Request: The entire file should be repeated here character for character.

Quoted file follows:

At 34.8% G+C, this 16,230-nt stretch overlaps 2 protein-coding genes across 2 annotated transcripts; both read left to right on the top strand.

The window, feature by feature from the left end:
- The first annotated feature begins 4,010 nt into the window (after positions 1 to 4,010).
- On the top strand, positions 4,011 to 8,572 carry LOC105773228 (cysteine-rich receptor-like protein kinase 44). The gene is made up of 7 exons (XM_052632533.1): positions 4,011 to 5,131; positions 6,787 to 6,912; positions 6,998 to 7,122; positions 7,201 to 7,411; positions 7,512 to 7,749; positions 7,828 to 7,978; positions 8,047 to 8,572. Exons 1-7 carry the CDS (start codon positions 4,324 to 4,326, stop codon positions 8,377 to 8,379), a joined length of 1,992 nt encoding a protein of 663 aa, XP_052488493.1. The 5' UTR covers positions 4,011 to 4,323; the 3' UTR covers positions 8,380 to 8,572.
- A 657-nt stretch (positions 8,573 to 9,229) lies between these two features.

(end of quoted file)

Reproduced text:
At 34.8% G+C, this 16,230-nt stretch overlaps 2 protein-coding genes across 2 annotated transcripts; both read left to right on the top strand.

The window, feature by feature from the left end:
- The first annotated feature begins 4,010 nt into the window (after positions 1 to 4,010).
- On the top strand, positions 4,011 to 8,572 carry LOC105773228 (cysteine-rich receptor-like protein kinase 44). The gene is made up of 7 exons (XM_052632533.1): positions 4,011 to 5,131; positions 6,787 to 6,912; positions 6,998 to 7,122; positions 7,201 to 7,411; positions 7,512 to 7,749; positions 7,828 to 7,978; positions 8,047 to 8,572. Exons 1-7 carry the CDS (start codon positions 4,324 to 4,326, stop codon positions 8,377 to 8,379), a joined length of 1,992 nt encoding a protein of 663 aa, XP_052488493.1. The 5' UTR covers positions 4,011 to 4,323; the 3' UTR covers positions 8,380 to 8,572.
- A 657-nt stretch (positions 8,573 to 9,229) lies between these two features.